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Rand Paul Just Disclosed That His Wife Bought COVID Drug Stock in February 2020

The 16-month-late disclosure shows the trade occurred after senators were privately briefed on the impending pandemic.

Sen. Rand Paul (R-Kentucky) speaks during the Senate Health, Education, Labor, and Pensions Committee hearing on Capitol Hill in Washington, D.C., on July 20, 2021.

In February of 2020, before the public knew the full extent of the coming pandemic but after senators were secretly briefed about the threat, Sen. Rand Paul’s (R-Kentucky) wife bought stock in a company that manufactures an antiviral drug used to treat COVID-19. Now, 16 months after the stock reporting deadline for the buy has passed, Paul has disclosed the purchase.

Under the Stock Act, lawmakers have 45 days to disclose a stock transaction after it’s made. Paul’s disclosure on Wednesday came incredibly late, raising suspicions, experts say, over the already questionable stock trade first reported by The Washington Post.

Paul’s wife bought stock in Gilead Sciences, the company that makes the antiviral drug remdesivir shortly before the public was made aware of the pandemic in March and before the stock market crashed in March. The purchase was relatively small, between $1,000 and $15,000, and a spokesperson for the senator said that she actually lost money on the stock.

“The senator ought to have an explanation for the trade and, more importantly, why it took him almost a year and a half to discover it from his wife,” James D. Cox, a Duke University law professor, told The Washington Post.

The Senate was embroiled in a stock trading investigation last year when three senators were suspected of insider trading after dumping huge amounts of stock following the private briefing on the pandemic. The Justice Department had conducted a short probe into the stock trades by Kelly Loeffler (R-Georgia), James Inhofe (R-Oklahoma) and Dianne Feinstein (D-California).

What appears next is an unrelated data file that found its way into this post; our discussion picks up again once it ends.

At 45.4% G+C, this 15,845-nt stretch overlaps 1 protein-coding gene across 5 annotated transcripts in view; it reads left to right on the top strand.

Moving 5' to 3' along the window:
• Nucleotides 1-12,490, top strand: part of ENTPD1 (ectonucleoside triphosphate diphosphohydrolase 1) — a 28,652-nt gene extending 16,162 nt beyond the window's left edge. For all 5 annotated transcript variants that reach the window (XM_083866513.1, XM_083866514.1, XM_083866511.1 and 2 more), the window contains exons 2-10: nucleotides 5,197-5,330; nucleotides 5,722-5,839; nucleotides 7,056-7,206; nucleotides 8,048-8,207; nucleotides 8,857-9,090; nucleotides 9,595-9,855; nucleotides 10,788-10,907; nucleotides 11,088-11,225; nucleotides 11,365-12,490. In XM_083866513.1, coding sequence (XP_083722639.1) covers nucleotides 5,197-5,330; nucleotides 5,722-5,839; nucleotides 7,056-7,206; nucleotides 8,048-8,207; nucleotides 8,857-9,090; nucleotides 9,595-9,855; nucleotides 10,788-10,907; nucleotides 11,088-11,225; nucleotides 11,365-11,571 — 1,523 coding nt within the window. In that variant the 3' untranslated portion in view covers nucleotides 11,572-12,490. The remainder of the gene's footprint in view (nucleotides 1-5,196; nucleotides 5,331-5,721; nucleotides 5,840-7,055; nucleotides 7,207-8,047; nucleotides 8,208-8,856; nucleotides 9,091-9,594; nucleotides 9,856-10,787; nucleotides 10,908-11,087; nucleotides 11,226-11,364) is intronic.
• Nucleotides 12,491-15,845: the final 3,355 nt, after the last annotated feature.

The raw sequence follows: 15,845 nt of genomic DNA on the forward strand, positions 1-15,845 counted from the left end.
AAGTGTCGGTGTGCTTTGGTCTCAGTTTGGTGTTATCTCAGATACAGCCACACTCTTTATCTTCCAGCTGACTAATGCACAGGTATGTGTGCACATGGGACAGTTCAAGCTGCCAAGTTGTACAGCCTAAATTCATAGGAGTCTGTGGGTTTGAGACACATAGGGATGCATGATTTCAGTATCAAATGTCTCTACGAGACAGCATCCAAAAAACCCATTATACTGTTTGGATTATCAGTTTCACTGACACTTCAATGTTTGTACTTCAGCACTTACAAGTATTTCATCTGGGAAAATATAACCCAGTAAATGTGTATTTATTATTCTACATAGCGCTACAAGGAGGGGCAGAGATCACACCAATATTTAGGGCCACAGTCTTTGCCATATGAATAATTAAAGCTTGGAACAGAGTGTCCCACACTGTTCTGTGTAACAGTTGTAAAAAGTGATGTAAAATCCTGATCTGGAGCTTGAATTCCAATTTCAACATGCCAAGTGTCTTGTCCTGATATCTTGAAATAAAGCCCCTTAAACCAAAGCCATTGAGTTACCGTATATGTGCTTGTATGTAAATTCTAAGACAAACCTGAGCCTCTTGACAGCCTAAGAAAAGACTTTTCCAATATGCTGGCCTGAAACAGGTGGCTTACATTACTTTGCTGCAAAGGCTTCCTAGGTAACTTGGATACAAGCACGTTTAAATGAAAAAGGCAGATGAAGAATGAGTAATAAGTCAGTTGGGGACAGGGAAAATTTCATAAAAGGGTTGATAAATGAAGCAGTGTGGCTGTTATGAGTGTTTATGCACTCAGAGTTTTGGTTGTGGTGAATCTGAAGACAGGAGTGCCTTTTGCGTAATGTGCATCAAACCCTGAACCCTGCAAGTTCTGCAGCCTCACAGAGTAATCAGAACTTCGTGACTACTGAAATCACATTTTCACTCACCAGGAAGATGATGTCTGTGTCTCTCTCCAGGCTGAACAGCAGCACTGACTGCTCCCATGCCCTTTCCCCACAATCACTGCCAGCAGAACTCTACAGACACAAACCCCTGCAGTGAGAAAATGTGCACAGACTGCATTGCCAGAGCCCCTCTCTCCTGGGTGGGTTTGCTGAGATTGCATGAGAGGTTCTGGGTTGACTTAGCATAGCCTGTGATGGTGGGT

While the Justice Department ultimately found no evidence of illegal conduct, it raised questions over the ability of lawmakers to buy and sell stocks and the erosion of public trust that comes with such trades.

“It is absolutely wild that members of Congress are still allowed to buy and sell individual stock. It shouldn’t be legal,” said Rep. Alexandria Ocasio-Cortez on Twitter. “We’ve introduced legislation to end the practice, but as one can imagine it’s a very uphill battle to pass.”

The spokesperson for Paul told The Washington Post that the reason the disclosure came so late was because the senator had filed a statement but it hadn’t been transmitted. When he was made aware of this, he filed the disclosure along with his annual disclosure statement, which was submitted three months late.

Paul’s wife bought the Gilead stock on February 26, 2020 — two days after a World Health Organization (WHO) official said that the antiviral drug was the only drug at the time that “may have real efficacy” against COVID-19. The WHO in October reversed that position after more study on the drug.

Though the WHO’s statement on remdesivir was public, most Americans were not privy to the information made clear to senators in the private briefing on the pandemic in January. Experts say there could still have been information on the drug that Paul was told in that meeting.

“Not everything about the product was necessarily clear from existing announcements,” Joshua Mitts, a law professor at Columbia University, told The Washington Post. “There could have been information about interest that certain individuals within the administration may have had in the product, or that hospitals here in the U.S. were already loading up.”

The month after Paul’s wife bought stock in Gilead was busy for the senator. In March, Paul became a beacon of recklessness when it came to the virus, insisting on getting tested for COVID back when tests were still extremely limited and still going to the gym, lunches and regular Senate meetings. He announced that he tested positive on March 22, 2020, becoming the first senator to test positive for COVID-19.

Then, Paul became even more reckless, using his platform as a senator to spread disinformation about the virus and going out of his way to undermine the advice from public health experts.

He refused to wear a mask after the Centers for Disease Control and Prevention (CDC) had spread guidance about doing so, claiming without evidence that people who have been infected with the virus can’t spread it.

Just on Wednesday, Paul got banned from YouTube for a video falsely claiming that masks don’t work in preventing the spread of COVID-19. He also said in June that, if an individual has already been infected with the virus, they didn’t need to get the vaccine, going against official recommendations from the CDC.

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